“I” is for Icewine

Ok I admit, as I write this in glorious spring sunshine, the thought of frozen vines and Christmas, which is what usually comes to mind when I think of Icewine, does seem (thankfully) a long way away.

I bet it’s fair to assume that many of you haven’t ever tried Icewine?  More’s the pity, for this is arguably my favourite dessert wine and I don’t just wait for Christmas, any special occasion will do, and why only special occasions?  Because it’s so bloody expensive!  But as this post will reveal, there are legitimate reasons for this.

What is Icewine?

Known as either Icewine or Eiswein – if you think the latter sounds Germanic, then you’d be correct, this style of wine, originated in Germany in the 1700’s. While it is still made in Germany, today, arguably the finest iterations come from Canada who have made this style of wine something of a speciality, with wines produced in Ontario and British Columbia. Icewine needs specific climatic conditions (for that read damn cold!), and as such can only be produced in countries that regularly experience very cold conditions, because, as the name suggests, the grapes need to freeze.

Icewine can be made from white or red varieties and are single varietal ie one grape variety not a blend. Riesling (white) and Cabernet Franc (red) are the most popular grapes used although many other Vitis Vinifera varieties are also well suited to this style of wine.  In Canada it is common to see the grape Vidal on labels (note this is a ‘hybrid’ variety).

How is it made?

Rather than being harvested in late summer/early autumn, grapes are left on the vine into the winter months and as temperatures fall well below zero, they freeze.  Once temperatures reach -8 OC and once sugars in the grapes have achieved the requisite levels, the grapes are picked (note – having done a harvest in summer which can be backbreaking, the thought of picking grapes in polar conditions, usually in the dead of night, really doesn’t appeal!)

The process of freezing concentrates the sugars, acidity and extract in the grapes, which means, once the grapes are delicately pressed, the 80% of the grape juice which is water has turned to ice and is removed, leaving a concentrated sweet must that then undergoes a very slow fermentation (which can take months because the juice is so sweet).

Note: Canada and Germany have very specific (ie strict) requirements for the production of Icewine/Eiswein, other countries do not, and its not uncommon for winemakers to pick grapes and chuck them in the freezer to achieve similar results with far cheaper production costs.

Why is it so expensive?

As you can imagine, the labour involved in handpicking the fruit, and the minute quantities of juice extracted from the frozen grapes, explain why this wine style is so expensive, plus, if climatic conditions aren’t conducive, then producers are forced to forgo a harvest (which happened this year in Germany).

What does Icewine taste like?

“Nectar from the gods” to quote my dear old dad again!  Indeed there have been a number of Christmas table occasions when we’ve been fighting over the remnants of the bottle! Icewine is quite simply beautiful.  Because the grapes aren’t affected by Botrytis (noble rot – a term regular readers will now be familiar with), the wines retain more primary fruit character – think tropical fruit: pineapple, mango, lychee as well as lemon and lime citrus, alongside marmalade and honeyed notes. But a lot will depend on which grape is used ie more red berry characteristics for wines made from Cabernet Franc.  Hugely concentrated, these wines are surprisingly refreshing, even though they are extremely sweet, the high levels of acidity balance this sweetness beautifully.  They are also lower in alcohol (usually around 8-10%) which is a bonus for those of you looking to drink lower alcohol wines.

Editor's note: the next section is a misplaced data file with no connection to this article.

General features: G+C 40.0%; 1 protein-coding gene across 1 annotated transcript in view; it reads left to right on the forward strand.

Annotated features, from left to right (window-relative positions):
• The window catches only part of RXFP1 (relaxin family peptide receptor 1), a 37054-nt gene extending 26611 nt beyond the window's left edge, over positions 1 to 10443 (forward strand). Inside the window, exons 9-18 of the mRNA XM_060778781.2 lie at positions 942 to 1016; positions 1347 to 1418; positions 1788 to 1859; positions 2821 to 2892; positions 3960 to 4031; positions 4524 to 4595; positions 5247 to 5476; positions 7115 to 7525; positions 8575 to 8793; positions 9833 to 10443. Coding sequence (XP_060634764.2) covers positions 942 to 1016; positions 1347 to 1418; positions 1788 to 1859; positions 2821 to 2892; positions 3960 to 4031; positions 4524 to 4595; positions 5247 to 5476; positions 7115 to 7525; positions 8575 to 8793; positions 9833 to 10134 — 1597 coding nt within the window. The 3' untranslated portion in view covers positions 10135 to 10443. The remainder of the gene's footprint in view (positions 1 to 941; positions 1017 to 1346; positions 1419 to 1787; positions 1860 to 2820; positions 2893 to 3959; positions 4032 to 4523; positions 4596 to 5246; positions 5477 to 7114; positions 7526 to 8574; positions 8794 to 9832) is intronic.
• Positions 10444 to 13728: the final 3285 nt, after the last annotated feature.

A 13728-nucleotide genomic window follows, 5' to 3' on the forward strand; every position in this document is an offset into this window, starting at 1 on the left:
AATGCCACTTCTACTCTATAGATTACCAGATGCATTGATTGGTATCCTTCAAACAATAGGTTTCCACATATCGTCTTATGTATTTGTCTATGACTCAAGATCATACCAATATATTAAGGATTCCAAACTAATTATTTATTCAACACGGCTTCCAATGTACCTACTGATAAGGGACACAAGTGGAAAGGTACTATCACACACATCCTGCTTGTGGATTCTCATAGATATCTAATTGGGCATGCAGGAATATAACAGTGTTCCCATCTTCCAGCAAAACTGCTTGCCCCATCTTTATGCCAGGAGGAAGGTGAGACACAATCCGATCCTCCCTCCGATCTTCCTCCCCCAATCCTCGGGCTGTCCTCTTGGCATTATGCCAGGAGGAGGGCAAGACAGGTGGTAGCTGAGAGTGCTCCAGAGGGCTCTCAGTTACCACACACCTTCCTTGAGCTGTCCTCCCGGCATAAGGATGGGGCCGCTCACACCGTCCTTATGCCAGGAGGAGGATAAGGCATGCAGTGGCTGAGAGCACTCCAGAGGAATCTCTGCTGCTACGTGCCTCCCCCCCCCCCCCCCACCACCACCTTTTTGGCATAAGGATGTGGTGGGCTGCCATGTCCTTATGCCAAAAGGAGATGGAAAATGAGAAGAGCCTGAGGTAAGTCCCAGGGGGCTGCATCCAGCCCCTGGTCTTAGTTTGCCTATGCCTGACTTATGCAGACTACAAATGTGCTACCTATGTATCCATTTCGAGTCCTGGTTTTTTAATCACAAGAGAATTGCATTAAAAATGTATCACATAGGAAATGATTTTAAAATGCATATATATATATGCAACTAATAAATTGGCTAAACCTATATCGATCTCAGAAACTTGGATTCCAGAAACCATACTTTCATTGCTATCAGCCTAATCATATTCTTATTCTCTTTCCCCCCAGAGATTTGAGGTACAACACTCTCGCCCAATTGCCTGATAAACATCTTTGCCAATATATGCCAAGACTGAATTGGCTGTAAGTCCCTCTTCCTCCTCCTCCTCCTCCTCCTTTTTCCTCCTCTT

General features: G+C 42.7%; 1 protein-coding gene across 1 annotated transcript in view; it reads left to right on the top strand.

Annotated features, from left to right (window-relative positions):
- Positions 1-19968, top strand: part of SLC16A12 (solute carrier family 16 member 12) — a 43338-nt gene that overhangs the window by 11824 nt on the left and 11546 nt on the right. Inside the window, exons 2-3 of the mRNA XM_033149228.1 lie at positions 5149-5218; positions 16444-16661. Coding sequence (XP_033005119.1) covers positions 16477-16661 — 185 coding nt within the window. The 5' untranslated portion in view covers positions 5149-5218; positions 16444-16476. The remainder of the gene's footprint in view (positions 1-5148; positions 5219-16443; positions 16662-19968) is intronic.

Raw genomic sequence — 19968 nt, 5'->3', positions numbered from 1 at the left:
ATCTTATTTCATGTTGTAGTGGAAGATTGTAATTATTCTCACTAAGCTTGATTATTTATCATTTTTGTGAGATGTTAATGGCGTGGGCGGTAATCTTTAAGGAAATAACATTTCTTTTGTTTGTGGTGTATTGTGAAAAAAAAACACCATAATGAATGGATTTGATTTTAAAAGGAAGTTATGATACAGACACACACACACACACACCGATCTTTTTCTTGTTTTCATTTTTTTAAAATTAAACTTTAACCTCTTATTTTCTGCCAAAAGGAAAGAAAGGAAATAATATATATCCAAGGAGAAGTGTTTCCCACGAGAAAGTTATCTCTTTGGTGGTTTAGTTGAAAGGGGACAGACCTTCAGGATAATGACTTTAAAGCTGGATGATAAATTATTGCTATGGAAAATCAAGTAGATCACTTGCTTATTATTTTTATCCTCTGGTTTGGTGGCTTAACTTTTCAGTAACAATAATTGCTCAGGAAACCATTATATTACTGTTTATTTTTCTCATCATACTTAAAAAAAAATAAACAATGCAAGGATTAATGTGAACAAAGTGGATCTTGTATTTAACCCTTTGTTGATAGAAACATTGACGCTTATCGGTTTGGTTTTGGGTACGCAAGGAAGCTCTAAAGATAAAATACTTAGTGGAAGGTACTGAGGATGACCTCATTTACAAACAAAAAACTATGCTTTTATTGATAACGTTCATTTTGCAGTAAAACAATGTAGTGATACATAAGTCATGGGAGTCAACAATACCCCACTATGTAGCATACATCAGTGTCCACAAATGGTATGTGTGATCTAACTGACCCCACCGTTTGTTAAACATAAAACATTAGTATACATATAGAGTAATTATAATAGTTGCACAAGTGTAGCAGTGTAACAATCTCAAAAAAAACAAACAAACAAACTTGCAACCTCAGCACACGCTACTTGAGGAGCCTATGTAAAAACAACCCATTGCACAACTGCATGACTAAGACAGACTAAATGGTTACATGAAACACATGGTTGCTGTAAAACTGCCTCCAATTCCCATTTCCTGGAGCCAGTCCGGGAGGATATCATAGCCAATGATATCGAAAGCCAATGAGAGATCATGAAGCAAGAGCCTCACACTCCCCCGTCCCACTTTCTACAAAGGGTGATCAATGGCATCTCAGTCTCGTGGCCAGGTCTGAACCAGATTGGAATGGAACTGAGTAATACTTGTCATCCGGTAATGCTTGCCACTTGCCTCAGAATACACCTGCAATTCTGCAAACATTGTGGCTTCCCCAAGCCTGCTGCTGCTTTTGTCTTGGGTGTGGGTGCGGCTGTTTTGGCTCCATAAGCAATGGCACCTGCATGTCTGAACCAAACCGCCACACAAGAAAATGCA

Some favourites from my collection!

Producers to look for:

Inniskillin and Peller from Canada are two brilliant exponents of this style of wine, I’ve got a few bottles of these in my selection.

Indeed, Inniskillin have also produced an incredible sparkling version although the price point may put many off: It’s very expensive c.£38 for a half bottle! Look out for my Christmas six pack offer, if I can get a good deal on this, I will let you know.

Top tip: If you fancy trying one but don’t want an expensive outlay, then usually LIDL have a bargain-priced version – I bought Pillitteri Estates last year for around £11.  Its not as good as the producers I name above, lacking a bit of complexity and concentration but for that price and as an introduction to the style, it’s definitely worth a punt.

Trust me when I say this, if you want a sweet wine, that has purity of fruit, concentration of flavour and beautifully balanced acidity which means the wine, despite the sweetness retains freshness – Icewine really is the daddy. Give it a go… but you might want to save up first!

Next up “J” is for Jura.

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